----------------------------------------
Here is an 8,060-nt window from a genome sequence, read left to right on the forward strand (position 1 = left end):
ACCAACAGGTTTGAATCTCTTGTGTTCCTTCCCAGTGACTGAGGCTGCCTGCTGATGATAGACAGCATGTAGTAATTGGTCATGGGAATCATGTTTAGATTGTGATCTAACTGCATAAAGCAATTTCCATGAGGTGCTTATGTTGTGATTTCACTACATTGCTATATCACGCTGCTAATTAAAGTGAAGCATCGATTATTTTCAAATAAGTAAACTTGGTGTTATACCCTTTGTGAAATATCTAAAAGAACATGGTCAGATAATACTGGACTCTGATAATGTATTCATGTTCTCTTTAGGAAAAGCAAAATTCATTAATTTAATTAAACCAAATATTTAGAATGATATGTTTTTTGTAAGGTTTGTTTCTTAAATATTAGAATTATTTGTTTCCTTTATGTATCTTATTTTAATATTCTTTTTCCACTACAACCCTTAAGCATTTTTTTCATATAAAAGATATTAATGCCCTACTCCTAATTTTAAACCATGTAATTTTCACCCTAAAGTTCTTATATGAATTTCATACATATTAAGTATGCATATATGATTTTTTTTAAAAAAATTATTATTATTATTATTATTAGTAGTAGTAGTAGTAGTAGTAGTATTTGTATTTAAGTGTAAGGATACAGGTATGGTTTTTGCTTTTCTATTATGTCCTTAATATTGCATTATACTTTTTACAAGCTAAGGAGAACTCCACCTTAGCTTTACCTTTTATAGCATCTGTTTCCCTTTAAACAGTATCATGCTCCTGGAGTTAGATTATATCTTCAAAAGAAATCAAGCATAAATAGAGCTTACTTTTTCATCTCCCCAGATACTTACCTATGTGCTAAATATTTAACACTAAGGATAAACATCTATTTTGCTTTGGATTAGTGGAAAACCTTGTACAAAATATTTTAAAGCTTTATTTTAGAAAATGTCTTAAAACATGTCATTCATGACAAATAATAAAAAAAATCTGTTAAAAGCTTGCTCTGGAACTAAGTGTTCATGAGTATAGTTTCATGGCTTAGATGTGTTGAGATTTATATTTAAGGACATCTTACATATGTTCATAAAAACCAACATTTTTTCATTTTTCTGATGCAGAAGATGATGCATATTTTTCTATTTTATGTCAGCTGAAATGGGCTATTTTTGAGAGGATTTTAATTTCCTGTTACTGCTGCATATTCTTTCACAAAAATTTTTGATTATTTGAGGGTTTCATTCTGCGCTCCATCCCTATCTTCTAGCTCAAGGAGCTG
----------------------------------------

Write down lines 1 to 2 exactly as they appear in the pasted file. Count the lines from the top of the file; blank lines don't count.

Here is an 8,060-nt window from a genome sequence, read left to right on the forward strand (position 1 = left end):
ACCAACAGGTTTGAATCTCTTGTGTTCCTTCCCAGTGACTGAGGCTGCCTGCTGATGATAGACAGCATGTAGTAATTGGTCATGGGAATCATGTTTAGATTGTGATCTAACTGCATAAAGCAATTTCCATGAGGTGCTTATGTTGTGATTTCACTACATTGCTATATCACGCTGCTAATTAAAGTGAAGCATCGATTATTTTCAAATAAGTAAACTTGGTGTTATACCCTTTGTGAAATATCTAAAAGAACATGGTCAGATAATACTGGACTCTGATAATGTATTCATGTTCTCTTTAGGAAAAGCAAAATTCATTAATTTAATTAAACCAAATATTTAGAATGATATGTTTTTTGTAAGGTTTGTTTCTTAAATATTAGAATTATTTGTTTCCTTTATGTATCTTATTTTAATATTCTTTTTCCACTACAACCCTTAAGCATTTTTTTCATATAAAAGATATTAATGCCCTACTCCTAATTTTAAACCATGTAATTTTCACCCTAAAGTTCTTATATGAATTTCATACATATTAAGTATGCATATATGATTTTTTTTAAAAAAATTATTATTATTATTATTATTAGTAGTAGTAGTAGTAGTAGTAGTATTTGTATTTAAGTGTAAGGATACAGGTATGGTTTTTGCTTTTCTATTATGTCCTTAATATTGCATTATACTTTTTACAAGCTAAGGAGAACTCCACCTTAGCTTTACCTTTTATAGCATCTGTTTCCCTTTAAACAGTATCATGCTCCTGGAGTTAGATTATATCTTCAAAAGAAATCAAGCATAAATAGAGCTTACTTTTTCATCTCCCCAGATACTTACCTATGTGCTAAATATTTAACACTAAGGATAAACATCTATTTTGCTTTGGATTAGTGGAAAACCTTGTACAAAATATTTTAAAGCTTTATTTTAGAAAATGTCTTAAAACATGTCATTCATGACAAATAATAAAAAAAATCTGTTAAAAGCTTGCTCTGGAACTAAGTGTTCATGAGTATAGTTTCATGGCTTAGATGTGTTGAGATTTATATTTAAGGACATCTTACATATGTTCATAAAAACCAACATTTTTTCATTTTTCTGATGCAGAAGATGATGCATATTTTTCTATTTTATGTCAGCTGAAATGGGCTATTTTTGAGAGGATTTTAATTTCCTGTTACTGCTGCATATTCTTTCACAAAAATTTTTGATTATTTGAGGGTTTCATTCTGCGCTCCATCCCTATCTTCTAGCTCAAGGAGCTG